Student directed play reveals dire effects of alcohol, drugs

Geneseo students are vigorously rehearsing and preparing for their performance of Stephen Adly Guirgis’ “The Motherfucker with the Hat,” which is sure to captivate audiences.

The play will be performed in the Robert Sinclair Theatre from Oct. 25-27 at 7:30 p.m. 

Originally premiering at the Broadway’s Gerald Schoenfeld Theatre in New York City, the show features five characters and their intertwining lives. 

The play follows the storyline of a character who, upon his release from prison, Jackie—played by undeclared major sophomore Justin Winley—attempts to reconnect with his past girlfriend, Veronica—played by sophomore communication major Katherine Joyce. Jackie, a former drug dealer, suspects that Veronica may have cheated on him after seeing a hat in her apartment, which is the central conflict of the play that follows Jackie as he tries to discover who the mysterious “motherfucker with the hat” may be.  

Seeking regular and explicit-filled help from his drug and parole counselor, Ralph D.—played by mathematics major freshman Rocky Nardone—Jackie eventually finds out who his girlfriend has been having an affair with and confronts them. 

“I have learned, through being an actor in this show, the truly complicated nature of love and relationships, especially for an ex-convict,” Nardone said of being featured in his first production at Geneseo. “It has been a pleasure to work on a show with such talented actors and an excellent director.”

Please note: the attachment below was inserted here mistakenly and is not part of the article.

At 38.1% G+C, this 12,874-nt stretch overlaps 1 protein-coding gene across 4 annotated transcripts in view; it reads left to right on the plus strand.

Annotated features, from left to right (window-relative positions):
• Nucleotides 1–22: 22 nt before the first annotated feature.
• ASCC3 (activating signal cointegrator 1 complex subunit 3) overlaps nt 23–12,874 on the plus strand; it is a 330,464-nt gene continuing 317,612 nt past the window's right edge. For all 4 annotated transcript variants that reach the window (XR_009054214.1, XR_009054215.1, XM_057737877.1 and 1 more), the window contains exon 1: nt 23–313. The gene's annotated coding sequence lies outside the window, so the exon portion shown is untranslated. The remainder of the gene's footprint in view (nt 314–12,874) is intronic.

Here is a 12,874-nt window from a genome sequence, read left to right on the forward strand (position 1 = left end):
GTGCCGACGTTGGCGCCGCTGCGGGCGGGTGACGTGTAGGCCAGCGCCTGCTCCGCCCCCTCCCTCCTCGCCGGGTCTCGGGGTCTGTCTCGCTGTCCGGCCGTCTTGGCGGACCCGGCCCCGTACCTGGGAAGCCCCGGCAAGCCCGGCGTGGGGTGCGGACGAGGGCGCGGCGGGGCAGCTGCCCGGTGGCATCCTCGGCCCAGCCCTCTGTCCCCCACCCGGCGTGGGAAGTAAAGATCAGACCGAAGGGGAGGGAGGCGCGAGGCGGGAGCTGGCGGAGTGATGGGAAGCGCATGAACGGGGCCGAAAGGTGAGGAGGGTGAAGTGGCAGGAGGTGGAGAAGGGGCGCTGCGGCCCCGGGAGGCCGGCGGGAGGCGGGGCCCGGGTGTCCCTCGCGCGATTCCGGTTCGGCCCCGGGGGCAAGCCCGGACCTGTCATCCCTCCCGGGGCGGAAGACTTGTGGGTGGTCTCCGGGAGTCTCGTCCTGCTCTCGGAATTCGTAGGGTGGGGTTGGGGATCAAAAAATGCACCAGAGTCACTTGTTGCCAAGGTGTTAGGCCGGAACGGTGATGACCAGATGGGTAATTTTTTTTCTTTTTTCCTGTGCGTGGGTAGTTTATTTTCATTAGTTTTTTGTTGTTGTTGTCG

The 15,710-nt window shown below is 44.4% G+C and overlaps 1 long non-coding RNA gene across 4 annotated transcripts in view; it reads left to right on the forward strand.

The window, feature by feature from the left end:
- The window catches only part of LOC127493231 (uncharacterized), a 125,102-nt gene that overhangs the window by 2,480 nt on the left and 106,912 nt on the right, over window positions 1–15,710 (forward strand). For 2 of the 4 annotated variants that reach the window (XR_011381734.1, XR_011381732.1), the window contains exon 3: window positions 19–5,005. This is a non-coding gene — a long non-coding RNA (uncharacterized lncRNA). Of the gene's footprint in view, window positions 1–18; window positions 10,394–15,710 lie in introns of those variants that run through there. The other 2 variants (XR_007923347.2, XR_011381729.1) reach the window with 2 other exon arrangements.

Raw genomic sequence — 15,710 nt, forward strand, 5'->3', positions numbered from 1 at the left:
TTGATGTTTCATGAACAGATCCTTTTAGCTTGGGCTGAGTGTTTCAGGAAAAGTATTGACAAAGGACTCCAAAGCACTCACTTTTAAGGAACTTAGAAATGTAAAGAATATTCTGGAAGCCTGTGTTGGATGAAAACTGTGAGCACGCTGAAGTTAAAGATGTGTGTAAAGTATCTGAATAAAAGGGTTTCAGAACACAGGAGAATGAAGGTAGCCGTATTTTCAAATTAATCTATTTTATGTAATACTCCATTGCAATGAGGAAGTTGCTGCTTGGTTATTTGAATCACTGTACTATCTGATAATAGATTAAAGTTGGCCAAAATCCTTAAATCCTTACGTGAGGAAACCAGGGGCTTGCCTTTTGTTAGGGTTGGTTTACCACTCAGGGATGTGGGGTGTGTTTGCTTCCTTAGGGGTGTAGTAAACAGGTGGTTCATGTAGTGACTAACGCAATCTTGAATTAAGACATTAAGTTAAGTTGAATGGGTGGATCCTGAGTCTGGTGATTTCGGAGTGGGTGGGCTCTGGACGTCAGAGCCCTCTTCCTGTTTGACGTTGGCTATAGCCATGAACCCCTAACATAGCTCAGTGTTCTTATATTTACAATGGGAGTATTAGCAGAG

Director senior Kimberly Romano describes the play as a dark comedy with lewd but real elements. 

“I really wanted to bring attention to the way that people are sometimes disrupting their own lives and giving away happiness by giving in to the weaker things in life such as alcohol and drugs,” Romano said. 

The entire show, including Romano’s direction, is overseen by Randy Barbara Kaplan, professor of theater and dance at Geneseo. Kaplan assisted Romano in selecting the play, casting and throughout the rehearsal process.

“I tried to make the cast as ethnically diverse as possible, as New York City is a city full of color and I wanted it to be reflective of that,” Romano said. “I am really happy with the work that they are doing.”

The Wall Street Journal encourages audiences not to squander the opportunity to see the show; “Don’t let the stupid title put you off. If you do, you’ll miss one of the best new plays to come to Broadway in ages.”